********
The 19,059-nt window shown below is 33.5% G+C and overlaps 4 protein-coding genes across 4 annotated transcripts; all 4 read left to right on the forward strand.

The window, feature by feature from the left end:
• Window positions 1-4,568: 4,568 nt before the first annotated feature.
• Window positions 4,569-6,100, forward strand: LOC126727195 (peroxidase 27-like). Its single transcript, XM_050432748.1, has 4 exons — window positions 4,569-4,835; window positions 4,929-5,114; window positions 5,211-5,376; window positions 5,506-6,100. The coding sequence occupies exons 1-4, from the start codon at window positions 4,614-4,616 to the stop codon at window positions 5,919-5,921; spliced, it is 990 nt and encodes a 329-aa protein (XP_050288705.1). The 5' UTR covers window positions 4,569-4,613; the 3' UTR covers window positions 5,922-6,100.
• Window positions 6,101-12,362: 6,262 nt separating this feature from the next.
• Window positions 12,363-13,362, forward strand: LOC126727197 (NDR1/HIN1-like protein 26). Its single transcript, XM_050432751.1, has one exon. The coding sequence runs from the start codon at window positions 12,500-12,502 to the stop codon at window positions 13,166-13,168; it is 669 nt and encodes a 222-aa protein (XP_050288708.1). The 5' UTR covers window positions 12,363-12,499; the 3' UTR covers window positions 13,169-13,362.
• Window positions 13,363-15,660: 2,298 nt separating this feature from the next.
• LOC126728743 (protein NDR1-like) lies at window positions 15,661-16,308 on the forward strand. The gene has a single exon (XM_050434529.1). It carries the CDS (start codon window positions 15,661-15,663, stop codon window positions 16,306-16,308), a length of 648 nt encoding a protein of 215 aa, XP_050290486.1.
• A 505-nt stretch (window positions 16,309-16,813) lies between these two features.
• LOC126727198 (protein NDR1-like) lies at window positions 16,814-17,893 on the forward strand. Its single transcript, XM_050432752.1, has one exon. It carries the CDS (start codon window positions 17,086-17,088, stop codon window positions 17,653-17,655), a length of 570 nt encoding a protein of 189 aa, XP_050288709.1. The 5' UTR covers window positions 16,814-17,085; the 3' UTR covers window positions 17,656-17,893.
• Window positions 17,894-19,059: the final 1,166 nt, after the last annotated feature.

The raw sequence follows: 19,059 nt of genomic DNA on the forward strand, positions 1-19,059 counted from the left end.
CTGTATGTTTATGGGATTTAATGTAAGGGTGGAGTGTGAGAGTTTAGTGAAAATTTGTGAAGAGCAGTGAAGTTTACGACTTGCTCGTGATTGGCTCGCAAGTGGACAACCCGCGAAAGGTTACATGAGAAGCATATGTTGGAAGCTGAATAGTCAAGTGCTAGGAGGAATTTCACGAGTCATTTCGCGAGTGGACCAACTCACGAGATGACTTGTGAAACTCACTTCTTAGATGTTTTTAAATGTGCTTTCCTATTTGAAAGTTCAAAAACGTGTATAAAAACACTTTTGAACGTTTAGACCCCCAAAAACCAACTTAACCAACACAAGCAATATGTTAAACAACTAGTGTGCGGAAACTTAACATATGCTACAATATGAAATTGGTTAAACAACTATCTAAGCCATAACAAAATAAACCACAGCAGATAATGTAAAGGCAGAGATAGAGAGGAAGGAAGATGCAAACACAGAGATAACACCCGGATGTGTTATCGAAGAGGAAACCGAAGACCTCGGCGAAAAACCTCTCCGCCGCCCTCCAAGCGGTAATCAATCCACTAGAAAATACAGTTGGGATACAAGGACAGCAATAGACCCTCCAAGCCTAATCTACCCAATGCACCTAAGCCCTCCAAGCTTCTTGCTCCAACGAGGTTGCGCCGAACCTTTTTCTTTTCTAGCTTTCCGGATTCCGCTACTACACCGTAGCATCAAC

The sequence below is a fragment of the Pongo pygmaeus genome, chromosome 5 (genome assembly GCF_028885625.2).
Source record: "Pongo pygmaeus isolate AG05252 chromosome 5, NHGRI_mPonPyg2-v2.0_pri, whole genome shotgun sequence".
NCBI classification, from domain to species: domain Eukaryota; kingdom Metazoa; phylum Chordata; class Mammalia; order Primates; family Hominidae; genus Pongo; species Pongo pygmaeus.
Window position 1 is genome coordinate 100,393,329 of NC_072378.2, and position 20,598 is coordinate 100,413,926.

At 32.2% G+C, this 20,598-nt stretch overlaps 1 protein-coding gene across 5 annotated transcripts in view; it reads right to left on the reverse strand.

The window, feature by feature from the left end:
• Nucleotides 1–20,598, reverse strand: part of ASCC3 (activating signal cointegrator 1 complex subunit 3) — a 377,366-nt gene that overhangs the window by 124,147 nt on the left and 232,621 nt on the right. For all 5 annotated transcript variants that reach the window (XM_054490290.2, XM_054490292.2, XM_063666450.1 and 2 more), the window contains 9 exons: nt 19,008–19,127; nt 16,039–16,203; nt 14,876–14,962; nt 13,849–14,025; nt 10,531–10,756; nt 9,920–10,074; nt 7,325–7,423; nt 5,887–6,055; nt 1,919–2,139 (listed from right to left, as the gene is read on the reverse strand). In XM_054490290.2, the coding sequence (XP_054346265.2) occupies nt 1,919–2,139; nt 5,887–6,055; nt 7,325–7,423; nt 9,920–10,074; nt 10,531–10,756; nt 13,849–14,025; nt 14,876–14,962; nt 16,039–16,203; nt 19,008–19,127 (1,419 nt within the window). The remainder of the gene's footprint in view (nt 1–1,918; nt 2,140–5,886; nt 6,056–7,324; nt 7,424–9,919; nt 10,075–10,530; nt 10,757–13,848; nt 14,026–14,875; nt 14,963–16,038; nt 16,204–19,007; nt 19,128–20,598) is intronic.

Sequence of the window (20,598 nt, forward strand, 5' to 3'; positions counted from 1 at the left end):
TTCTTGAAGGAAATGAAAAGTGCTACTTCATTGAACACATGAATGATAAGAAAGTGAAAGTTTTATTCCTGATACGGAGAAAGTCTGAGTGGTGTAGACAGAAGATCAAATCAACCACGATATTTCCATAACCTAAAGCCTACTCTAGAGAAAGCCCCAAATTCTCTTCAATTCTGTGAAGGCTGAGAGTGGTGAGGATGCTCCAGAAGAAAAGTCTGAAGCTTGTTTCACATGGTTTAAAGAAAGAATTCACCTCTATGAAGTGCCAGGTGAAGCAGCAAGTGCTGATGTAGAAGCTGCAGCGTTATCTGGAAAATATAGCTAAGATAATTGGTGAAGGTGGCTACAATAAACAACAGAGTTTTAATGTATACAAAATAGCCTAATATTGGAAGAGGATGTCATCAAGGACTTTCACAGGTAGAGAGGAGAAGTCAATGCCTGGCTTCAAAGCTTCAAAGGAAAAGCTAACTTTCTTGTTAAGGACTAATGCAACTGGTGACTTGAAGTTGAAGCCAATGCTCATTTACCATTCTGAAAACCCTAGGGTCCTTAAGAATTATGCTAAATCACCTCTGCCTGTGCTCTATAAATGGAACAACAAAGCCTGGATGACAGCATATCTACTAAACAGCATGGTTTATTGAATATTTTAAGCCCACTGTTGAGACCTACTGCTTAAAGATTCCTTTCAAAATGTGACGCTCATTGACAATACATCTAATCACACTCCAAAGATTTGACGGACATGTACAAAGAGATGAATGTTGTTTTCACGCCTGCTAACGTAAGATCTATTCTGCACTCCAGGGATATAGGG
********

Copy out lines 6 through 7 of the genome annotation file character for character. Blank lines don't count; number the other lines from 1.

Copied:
• Window positions 12,363-13,362, forward strand: LOC126727197 (NDR1/HIN1-like protein 26). Its single transcript, XM_050432751.1, has one exon. The coding sequence runs from the start codon at window positions 12,500-12,502 to the stop codon at window positions 13,166-13,168; it is 669 nt and encodes a 222-aa protein (XP_050288708.1). The 5' UTR covers window positions 12,363-12,499; the 3' UTR covers window positions 13,169-13,362.
• Window positions 13,363-15,660: 2,298 nt separating this feature from the next.